David: I was a mogul at birth — stamped with independent publisher across my forehead and the rest was easy-peasy natural, Steve.
Closer to the truth, around late 2007 I began submitting my short stories to online independent magazines and was accepted by a few and rejected by others. I should have been vetoed by all because those first scratches were atrocious. Over the next year several of these magazines where I had placed pieces suddenly closed shop and I said to my wife, Denise (a.k.a. Little d), that if I did it — online publishing — I'd be in it for the long haul. That coupled with the fact of the places I was aware, they catered to crime fiction almost exclusively but I wanted to branch out and do Westerns, science fiction and what I like to call WTF fiction. My charmer said she could build the site if I wanted to go in that direction, and so we did. Frustrated writer came first with the BEAT to a PULP publisher trailing shortly behind, and we've been in business for eight years.
Me: How has the branching out gone? The Westerns, SF and WTF? Has it been a challenge finding and marketing to those audiences?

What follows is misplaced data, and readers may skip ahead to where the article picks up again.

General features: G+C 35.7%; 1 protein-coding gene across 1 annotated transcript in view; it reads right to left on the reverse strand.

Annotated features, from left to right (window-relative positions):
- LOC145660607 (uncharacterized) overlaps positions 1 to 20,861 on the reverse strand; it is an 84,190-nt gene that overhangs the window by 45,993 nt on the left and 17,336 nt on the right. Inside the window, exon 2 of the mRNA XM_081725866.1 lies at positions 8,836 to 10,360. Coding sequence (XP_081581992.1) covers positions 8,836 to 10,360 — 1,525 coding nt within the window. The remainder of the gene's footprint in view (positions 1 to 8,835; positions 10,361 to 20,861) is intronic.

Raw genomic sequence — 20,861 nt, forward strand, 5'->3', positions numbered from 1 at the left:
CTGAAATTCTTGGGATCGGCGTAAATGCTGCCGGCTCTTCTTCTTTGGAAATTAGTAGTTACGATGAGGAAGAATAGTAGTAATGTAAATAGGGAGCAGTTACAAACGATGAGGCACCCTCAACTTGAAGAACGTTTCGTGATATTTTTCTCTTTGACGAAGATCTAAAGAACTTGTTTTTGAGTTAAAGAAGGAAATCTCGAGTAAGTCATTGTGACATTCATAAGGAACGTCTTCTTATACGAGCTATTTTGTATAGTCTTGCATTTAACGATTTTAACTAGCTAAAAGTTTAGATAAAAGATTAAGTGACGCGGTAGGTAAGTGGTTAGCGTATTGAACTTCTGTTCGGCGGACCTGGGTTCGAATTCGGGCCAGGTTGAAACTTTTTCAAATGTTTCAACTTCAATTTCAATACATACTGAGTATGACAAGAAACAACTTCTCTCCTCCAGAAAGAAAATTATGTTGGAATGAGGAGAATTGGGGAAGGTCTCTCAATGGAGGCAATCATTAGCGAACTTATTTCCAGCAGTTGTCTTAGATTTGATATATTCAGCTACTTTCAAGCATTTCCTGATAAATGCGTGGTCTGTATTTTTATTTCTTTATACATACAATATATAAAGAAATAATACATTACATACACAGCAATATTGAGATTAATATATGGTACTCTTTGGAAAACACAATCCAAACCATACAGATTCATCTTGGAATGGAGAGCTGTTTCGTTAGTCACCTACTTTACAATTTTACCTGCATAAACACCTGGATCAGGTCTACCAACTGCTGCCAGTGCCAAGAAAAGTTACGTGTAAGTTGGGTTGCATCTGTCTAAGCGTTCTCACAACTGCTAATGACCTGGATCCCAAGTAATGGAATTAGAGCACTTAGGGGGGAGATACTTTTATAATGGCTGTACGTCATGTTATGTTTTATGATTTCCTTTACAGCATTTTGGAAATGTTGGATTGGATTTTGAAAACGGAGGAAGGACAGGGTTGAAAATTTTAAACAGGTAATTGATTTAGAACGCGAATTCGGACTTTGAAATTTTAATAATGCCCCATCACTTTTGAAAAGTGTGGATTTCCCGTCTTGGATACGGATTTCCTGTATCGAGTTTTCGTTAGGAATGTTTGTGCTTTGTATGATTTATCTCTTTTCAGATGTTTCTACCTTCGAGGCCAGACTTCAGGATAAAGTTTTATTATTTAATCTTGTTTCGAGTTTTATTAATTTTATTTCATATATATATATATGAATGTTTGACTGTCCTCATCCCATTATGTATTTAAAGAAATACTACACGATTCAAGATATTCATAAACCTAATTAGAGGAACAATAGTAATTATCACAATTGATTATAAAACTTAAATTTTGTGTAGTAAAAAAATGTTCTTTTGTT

David: Westerns, WTF and our crime novels have been much easier to market than the sci-fi. I was already part of the crime and mystery community and word of mouth — which is essential — came in generous heaps from my peers and a few generous legends wheeling higher up in the sky. You can have ads on all the social networking sites and have your books in the bricks and mortars but unless there's a vibe reverberating throughout the community it's going to be an uphill battle. An example (and he's probably already forgotten this because he does many kind things for everyone) from a few years back, Lawrence Block on Twitter said he was off to read some Cash Laramie (one of our Western series), and the very next day saw an immediate surge in those sales. The science fiction has been a tougher nut to crack. IMHO BEAT to a PULP has published some incredibly imaginative books in that genre, yet the needle barely registers. I chalk it up to being the stranger in a strange land (he says, trying to fit in). I just continue to do what I can, learning from each experience: slow down and take time to publish quality, send out to contacts who'll strike a spark, and then run naked through the virtual streets screaming praise.